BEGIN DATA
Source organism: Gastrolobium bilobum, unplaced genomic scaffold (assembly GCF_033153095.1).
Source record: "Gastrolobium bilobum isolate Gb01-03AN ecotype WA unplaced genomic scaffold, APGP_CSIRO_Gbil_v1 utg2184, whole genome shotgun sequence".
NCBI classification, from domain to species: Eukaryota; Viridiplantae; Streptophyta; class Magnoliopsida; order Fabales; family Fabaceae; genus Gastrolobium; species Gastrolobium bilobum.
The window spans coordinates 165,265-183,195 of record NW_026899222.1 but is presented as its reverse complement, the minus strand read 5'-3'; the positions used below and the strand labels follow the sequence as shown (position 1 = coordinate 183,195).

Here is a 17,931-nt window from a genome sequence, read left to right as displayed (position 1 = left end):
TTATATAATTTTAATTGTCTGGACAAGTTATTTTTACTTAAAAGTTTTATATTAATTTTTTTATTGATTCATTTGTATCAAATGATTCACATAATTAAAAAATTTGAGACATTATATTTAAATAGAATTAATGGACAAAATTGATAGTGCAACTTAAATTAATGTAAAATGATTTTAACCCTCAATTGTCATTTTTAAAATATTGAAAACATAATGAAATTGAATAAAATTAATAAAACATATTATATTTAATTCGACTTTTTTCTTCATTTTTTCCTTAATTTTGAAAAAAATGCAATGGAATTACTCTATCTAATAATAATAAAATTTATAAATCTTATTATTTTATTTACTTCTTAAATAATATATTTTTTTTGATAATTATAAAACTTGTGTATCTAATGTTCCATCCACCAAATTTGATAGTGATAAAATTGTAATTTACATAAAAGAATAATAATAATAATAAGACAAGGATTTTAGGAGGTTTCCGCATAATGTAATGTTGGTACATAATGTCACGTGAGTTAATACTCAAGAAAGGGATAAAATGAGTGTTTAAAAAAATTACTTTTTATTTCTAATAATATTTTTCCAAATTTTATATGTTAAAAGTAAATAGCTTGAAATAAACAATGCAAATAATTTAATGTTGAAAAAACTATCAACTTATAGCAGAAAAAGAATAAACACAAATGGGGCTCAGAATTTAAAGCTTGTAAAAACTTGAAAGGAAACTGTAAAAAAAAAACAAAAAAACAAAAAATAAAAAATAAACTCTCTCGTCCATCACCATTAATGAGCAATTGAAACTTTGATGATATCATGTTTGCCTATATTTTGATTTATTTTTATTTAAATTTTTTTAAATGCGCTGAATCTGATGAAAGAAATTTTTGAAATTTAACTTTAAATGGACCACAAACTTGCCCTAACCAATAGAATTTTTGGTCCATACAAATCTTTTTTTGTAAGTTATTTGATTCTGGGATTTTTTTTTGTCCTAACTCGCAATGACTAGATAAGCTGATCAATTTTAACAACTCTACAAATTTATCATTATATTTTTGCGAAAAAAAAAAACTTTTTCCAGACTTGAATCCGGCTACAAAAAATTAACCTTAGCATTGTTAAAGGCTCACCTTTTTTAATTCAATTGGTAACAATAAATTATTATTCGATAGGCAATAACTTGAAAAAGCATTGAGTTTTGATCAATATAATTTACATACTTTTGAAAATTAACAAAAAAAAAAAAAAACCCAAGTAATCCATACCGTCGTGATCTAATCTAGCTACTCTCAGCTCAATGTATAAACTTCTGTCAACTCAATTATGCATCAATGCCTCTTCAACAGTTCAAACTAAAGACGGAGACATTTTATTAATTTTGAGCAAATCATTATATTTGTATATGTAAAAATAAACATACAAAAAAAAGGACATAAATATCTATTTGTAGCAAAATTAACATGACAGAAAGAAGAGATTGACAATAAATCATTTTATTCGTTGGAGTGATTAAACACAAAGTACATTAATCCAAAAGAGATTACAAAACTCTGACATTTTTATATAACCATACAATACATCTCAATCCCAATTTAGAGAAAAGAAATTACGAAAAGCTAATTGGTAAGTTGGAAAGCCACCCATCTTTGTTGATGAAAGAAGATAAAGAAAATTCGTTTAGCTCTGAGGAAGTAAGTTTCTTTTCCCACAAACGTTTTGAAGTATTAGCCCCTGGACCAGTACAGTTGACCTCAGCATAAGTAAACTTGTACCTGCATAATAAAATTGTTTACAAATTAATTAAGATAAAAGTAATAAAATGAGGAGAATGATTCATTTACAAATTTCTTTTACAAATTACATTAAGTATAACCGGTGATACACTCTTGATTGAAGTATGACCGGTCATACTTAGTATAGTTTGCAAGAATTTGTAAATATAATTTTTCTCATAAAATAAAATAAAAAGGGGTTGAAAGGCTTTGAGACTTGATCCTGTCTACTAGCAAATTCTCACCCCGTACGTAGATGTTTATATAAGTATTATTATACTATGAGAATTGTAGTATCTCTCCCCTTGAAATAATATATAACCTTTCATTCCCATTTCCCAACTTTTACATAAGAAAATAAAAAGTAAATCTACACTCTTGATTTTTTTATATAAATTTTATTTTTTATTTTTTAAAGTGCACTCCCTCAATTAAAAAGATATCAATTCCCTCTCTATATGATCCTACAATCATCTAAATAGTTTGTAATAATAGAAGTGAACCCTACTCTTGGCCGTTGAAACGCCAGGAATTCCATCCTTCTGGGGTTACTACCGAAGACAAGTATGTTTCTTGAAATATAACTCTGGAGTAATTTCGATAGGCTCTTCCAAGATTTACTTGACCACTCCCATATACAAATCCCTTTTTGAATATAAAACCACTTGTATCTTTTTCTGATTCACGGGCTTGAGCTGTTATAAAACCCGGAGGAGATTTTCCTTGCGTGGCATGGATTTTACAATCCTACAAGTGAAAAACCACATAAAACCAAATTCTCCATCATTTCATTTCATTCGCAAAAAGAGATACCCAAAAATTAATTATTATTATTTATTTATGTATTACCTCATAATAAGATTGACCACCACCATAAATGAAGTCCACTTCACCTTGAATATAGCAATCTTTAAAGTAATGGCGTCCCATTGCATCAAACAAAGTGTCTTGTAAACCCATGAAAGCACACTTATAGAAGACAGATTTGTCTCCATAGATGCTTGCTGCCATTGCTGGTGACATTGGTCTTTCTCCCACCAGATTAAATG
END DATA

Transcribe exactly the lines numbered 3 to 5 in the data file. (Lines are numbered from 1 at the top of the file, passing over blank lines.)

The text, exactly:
NCBI classification, from domain to species: Eukaryota; Viridiplantae; Streptophyta; class Magnoliopsida; order Fabales; family Fabaceae; genus Gastrolobium; species Gastrolobium bilobum.
The window spans coordinates 165,265-183,195 of record NW_026899222.1 but is presented as its reverse complement, the minus strand read 5'-3'; the positions used below and the strand labels follow the sequence as shown (position 1 = coordinate 183,195).

Here is a 17,931-nt window from a genome sequence, read left to right as displayed (position 1 = left end):